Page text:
It's that over here, when you call the 911, the operator starts with delaying questions like "are you alone?", "can you call someone of help?" etc.. :p


    Have you read Asterix & Obelix?
    There was an issue with them trying to comunicate with a Finn warband I think. Only the two dogs (the one from Obelix and the Finn dog) managed to understand each other. One of the most hilarious and cute gags.
     
  6. Rocktoy

    Rocktoy Established Member

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    And I shouldn’t have been so defensive.

    I have had to dial the 112 only once in my life, so I cannot say for sure, but in my experience they tend to make a fuzz about alcohol.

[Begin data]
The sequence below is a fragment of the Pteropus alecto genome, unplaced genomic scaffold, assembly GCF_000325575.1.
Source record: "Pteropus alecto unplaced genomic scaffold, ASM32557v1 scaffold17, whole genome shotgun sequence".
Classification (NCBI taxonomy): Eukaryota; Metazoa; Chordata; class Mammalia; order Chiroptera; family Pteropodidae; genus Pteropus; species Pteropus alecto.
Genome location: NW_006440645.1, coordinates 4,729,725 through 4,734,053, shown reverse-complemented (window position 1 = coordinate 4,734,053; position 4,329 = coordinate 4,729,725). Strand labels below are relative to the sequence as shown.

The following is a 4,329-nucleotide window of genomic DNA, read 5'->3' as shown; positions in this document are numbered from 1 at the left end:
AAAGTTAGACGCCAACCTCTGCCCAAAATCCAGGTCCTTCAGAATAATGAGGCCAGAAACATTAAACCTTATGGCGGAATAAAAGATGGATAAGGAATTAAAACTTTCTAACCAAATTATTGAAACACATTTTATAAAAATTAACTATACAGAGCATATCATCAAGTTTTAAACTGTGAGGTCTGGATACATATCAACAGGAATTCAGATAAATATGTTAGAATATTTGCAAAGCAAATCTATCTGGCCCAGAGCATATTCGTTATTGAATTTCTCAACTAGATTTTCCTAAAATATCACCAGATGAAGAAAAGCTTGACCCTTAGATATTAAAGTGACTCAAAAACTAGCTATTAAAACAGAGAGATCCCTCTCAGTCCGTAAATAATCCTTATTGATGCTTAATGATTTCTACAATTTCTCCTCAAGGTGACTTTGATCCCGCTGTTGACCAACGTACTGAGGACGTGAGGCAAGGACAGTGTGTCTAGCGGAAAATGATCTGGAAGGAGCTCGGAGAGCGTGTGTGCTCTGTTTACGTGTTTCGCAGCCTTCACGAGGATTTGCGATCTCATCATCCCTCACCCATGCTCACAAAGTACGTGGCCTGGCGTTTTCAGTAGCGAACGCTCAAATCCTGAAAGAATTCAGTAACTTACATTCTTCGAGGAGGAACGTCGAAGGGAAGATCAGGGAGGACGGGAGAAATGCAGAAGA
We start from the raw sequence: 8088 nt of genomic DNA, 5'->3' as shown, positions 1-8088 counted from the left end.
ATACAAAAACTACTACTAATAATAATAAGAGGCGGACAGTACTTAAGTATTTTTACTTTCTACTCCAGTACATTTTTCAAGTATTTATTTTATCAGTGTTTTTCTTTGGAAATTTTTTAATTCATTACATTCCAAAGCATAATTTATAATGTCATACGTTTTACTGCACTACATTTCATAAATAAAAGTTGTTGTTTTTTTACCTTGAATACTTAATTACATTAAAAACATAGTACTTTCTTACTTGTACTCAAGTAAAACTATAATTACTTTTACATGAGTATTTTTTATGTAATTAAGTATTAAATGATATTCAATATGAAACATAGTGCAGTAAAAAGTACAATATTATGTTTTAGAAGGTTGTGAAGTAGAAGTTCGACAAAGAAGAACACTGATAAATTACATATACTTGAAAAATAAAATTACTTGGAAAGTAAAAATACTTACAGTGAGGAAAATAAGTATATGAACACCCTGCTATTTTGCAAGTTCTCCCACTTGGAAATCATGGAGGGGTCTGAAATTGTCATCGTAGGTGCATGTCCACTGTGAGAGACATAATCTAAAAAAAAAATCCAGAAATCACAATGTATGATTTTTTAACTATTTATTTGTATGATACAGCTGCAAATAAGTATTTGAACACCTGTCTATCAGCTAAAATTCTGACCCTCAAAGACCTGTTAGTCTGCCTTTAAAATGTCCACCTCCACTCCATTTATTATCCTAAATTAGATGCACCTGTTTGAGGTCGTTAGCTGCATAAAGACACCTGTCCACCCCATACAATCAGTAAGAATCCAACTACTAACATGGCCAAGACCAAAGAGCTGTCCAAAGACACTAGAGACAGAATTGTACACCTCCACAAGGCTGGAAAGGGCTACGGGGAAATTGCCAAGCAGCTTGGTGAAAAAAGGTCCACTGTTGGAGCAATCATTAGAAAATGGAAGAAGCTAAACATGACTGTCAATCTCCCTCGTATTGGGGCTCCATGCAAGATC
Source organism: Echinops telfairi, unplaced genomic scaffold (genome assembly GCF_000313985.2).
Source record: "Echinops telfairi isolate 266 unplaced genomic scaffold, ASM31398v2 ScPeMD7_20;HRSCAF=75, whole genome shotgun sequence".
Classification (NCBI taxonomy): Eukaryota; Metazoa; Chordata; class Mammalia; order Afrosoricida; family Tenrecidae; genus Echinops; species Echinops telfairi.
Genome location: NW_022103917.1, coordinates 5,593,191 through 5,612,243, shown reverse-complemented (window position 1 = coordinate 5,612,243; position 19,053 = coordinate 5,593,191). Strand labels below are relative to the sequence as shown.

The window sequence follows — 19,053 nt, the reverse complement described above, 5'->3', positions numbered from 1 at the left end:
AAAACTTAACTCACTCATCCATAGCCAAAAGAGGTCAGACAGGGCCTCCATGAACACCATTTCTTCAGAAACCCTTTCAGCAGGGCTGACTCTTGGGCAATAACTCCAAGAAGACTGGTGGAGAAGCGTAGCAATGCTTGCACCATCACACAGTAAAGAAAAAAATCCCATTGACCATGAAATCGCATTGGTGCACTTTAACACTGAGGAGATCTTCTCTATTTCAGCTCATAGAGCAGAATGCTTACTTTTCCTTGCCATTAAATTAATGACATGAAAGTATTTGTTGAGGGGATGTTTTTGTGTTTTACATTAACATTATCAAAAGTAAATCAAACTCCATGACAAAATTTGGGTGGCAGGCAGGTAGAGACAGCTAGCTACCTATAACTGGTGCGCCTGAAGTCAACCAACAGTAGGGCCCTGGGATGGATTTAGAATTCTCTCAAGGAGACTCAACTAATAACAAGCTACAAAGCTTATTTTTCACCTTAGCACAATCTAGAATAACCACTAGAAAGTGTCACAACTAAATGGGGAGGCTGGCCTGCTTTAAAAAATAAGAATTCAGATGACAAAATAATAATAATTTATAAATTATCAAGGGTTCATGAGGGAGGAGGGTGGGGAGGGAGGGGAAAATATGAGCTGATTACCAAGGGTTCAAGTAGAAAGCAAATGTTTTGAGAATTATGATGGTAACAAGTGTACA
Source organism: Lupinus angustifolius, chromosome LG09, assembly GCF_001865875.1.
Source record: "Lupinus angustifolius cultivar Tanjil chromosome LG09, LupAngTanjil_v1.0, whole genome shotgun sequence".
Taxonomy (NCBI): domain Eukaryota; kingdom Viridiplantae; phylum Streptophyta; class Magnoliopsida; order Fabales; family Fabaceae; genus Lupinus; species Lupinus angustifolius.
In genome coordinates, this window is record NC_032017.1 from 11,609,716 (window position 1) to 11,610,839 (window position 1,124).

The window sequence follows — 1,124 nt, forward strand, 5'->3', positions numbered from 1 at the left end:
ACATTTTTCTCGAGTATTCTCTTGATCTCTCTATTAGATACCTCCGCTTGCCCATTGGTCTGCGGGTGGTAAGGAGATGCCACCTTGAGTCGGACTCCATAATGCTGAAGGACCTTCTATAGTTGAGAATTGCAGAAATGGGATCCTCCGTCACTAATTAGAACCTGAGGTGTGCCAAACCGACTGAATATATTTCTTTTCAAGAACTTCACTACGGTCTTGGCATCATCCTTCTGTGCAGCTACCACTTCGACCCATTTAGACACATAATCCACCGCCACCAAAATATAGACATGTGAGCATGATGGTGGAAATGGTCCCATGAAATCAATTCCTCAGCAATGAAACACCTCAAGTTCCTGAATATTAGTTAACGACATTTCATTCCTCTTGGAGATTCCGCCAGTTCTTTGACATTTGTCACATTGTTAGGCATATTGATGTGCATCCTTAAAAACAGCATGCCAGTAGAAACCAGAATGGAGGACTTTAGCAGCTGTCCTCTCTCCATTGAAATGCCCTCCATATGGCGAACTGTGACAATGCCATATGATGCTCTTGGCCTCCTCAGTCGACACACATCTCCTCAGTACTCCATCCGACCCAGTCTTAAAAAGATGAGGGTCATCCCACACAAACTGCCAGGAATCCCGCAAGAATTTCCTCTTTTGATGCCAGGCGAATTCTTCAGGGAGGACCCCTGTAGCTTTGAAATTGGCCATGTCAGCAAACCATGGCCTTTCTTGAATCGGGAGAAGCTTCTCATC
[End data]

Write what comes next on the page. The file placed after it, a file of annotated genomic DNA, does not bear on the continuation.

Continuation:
Some ten years ago I and a couple of my friends were spending a rather boring Tuesday evening in our local heavy metal bar. One of my friends started to lisp after only six pints and lost most of his motorics. I and another friend decided to help the poor lad out of the bar and in to a taxi, because he was no longer enjoying the evening. As soon as we got him out of the bar he collapsed and pretty much lost all consciousness. At that point I dialed the 112 because I knew he was type 1 diabetic and hell no would he pass out from only six beers. It took me over five minutes to convince the emergency official that no my friend was not just drunk, he is a diabetic and yes he had been drinking but we fear that he is going into a hypoglycemic shock, or something.